5. You’ve probably seen it already, but New York Magazine published a pretty charming history of veganism in seven decades, starting with Donald Watson’s coining of the term. Fun to peek at.

And that’s it for tonight. I’ll see you tomorrow, with a sweet treat to share.


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  1. Thank you for the mention and link, Gena. <3 I cannot believe we are so far into February either – I thought this would be my 'easy' month that would afford getting much work done on this ms. Not quite! I need to make Kristina's strawberry hazelnut bars, I've been thinking about them since last week! Also, I hadn't seen that NY Times article – thanks for the link. 🙂 xx

  2. 1. So glad the definition of “vegan” is getting press. Hope they’ll do a follow-up that explains that fish counts as meat so I can stop slapping people.

    I was at the market the other day (a CoOp, presumably full of locavores, vegans, etc.) buying chocolate chips, and excitedly told the cashier that I could eat them because I wasn’t allergic to them. She read the ingredients and said, “Oooh, me too! I’m vegan…that means I can’t have milk or eggs.” How many people really don’t know what vegan means for her to automatically explain it?!

    2. Whoever compared veganism to celibacy enjoys sex way more than the average person and/or doesn’t know what kabocha squash tastes like/doesn’t know vegan chocolate chips exist.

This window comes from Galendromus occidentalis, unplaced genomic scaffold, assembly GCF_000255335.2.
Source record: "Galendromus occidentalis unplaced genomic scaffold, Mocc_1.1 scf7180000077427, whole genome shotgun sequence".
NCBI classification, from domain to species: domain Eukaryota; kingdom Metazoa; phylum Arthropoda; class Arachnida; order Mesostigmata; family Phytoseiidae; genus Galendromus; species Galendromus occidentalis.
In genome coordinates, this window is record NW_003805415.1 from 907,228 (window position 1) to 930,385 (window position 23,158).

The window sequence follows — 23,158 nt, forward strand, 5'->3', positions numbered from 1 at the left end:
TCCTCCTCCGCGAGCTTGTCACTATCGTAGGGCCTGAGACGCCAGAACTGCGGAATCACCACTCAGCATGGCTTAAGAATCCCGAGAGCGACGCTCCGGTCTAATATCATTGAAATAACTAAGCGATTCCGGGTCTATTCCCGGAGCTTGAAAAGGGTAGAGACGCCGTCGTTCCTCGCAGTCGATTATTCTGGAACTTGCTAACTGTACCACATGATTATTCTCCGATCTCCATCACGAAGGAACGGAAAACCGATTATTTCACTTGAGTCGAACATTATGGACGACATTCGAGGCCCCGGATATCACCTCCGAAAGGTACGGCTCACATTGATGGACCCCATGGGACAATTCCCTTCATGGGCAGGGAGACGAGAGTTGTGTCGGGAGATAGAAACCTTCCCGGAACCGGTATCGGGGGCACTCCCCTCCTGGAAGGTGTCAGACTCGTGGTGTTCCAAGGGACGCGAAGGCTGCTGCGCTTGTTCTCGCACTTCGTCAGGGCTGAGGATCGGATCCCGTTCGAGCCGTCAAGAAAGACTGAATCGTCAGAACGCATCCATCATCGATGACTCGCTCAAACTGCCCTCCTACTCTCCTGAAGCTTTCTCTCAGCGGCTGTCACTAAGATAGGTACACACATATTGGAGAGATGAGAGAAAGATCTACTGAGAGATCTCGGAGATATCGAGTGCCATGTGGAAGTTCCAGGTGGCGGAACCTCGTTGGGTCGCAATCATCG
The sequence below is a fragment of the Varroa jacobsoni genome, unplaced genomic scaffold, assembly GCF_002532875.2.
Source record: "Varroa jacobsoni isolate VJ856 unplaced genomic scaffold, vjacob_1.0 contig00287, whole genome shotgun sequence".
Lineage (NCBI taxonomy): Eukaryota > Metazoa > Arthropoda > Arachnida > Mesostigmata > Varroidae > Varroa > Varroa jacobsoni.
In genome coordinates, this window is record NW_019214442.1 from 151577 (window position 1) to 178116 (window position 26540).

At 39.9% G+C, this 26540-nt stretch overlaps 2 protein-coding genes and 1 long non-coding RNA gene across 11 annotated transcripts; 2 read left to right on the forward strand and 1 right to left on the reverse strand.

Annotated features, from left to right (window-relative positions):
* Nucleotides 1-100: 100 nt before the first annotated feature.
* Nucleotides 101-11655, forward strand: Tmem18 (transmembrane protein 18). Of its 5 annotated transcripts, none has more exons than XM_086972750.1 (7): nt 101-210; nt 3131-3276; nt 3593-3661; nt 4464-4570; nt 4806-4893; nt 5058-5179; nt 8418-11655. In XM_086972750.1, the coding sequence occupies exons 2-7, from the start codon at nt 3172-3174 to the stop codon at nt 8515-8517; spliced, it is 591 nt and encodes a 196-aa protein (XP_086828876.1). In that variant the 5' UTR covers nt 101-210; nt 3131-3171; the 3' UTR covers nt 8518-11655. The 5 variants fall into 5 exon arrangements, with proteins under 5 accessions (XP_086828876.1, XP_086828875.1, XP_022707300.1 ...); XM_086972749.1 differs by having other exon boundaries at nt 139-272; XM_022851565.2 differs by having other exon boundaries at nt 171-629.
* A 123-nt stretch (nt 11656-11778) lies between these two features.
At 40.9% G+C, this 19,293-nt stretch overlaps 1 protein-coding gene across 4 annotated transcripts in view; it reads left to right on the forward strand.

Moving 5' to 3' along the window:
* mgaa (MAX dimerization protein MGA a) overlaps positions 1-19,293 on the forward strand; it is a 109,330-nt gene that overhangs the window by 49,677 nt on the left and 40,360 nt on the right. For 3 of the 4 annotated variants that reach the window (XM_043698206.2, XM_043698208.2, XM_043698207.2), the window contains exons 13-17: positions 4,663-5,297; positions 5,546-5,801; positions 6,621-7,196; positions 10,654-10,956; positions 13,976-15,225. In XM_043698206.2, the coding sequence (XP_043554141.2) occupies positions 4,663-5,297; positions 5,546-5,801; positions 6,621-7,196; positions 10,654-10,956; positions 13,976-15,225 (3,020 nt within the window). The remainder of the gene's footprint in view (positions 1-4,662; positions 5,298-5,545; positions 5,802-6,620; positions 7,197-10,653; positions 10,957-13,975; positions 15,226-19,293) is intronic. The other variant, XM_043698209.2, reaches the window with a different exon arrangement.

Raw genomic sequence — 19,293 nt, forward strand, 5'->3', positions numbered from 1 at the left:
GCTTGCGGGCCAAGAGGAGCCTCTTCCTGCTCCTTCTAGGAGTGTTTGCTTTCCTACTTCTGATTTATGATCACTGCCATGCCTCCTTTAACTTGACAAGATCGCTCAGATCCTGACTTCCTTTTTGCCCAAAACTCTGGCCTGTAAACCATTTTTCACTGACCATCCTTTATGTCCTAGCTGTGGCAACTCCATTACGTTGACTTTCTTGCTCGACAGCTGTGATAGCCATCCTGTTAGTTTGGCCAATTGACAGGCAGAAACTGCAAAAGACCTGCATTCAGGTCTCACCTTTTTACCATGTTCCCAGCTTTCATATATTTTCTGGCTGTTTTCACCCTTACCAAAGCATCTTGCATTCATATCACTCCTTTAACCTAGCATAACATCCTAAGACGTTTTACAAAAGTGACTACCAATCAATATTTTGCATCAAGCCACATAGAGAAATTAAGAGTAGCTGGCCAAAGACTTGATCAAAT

Is it wrong that given the option, I’d have cashews over a good roll in the hay any day?

    *bows face in shame*

    /trolling peanut butter!/

  3. As always, thought-provoking articles and incredible recipes! That salad. . . mmmm!! And thanks so much for sharing Kristina’s bars. Her recipes are just amazing, aren’t they? 😀

  4. Thank you for the thought-provoking information about chocolates. I’d be looking for more ethical providers *from West Africa*, rather than somewhere else. One of the problems with poverty is the lack of options. The article cited talks about both slavery and awful working conditions, and I suspect that as always, where there is poverty and lack of options, there are also children willingly working in these awful conditions, simply because it could still be the best out of extremely limited options, because otherwise they would starve and so on.

    It seems to me to be somewhat similar to sex trade – an issue that is very dear to my heart that I believe I am well informed about. Although many people are stuck in it due to lack of options, taking that option away (instead of fighting for safety, dignity, and rights) makes things even worse, not better. For this reason, rather than sourcing ethical chocolate from elsewhere, I’d ideally try to find producers working there, in West Africa, on the ground, who work on implementing better standards, higher pay, and community development. But how to find them, which information to trust… those are hard questions…

    • Thank you so much for this thoughtful comment. I think the sex trade comparison is apt, and that your suggestion that producers implement better standards is a very compelling one.

  5. Love that NY Times article. I hadn’t seen it so thanks for sharing. I’m popping over to read Ali’s post now.
    That lentil, avo & pecan salad looks amazing 😀 x

  6. I will definitely be following Spabetti from now on. Those bars look amazing. I just wish dried strawberries weren’t so expensive. Otherwise I’d be making those ASAP.